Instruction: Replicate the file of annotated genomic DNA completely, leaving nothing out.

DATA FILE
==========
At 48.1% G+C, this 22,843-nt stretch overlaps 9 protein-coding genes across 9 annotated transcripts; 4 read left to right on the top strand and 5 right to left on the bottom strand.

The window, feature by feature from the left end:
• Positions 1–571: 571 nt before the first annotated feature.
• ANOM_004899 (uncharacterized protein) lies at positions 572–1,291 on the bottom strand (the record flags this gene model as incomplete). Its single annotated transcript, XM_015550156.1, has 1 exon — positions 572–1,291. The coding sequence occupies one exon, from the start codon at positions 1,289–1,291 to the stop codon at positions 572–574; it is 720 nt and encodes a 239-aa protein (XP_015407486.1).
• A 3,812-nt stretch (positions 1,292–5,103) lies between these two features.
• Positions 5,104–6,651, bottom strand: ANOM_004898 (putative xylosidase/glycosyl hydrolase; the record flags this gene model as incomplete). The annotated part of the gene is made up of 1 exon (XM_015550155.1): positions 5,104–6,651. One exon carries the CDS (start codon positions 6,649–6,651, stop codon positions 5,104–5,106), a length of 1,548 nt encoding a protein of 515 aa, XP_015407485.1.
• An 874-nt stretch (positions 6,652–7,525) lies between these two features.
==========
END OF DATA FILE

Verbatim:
At 48.1% G+C, this 22,843-nt stretch overlaps 9 protein-coding genes across 9 annotated transcripts; 4 read left to right on the top strand and 5 right to left on the bottom strand.

The window, feature by feature from the left end:
• Positions 1–571: 571 nt before the first annotated feature.
• ANOM_004899 (uncharacterized protein) lies at positions 572–1,291 on the bottom strand (the record flags this gene model as incomplete). Its single annotated transcript, XM_015550156.1, has 1 exon — positions 572–1,291. The coding sequence occupies one exon, from the start codon at positions 1,289–1,291 to the stop codon at positions 572–574; it is 720 nt and encodes a 239-aa protein (XP_015407486.1).
• A 3,812-nt stretch (positions 1,292–5,103) lies between these two features.
• Positions 5,104–6,651, bottom strand: ANOM_004898 (putative xylosidase/glycosyl hydrolase; the record flags this gene model as incomplete). The annotated part of the gene is made up of 1 exon (XM_015550155.1): positions 5,104–6,651. One exon carries the CDS (start codon positions 6,649–6,651, stop codon positions 5,104–5,106), a length of 1,548 nt encoding a protein of 515 aa, XP_015407485.1.
• An 874-nt stretch (positions 6,652–7,525) lies between these two features.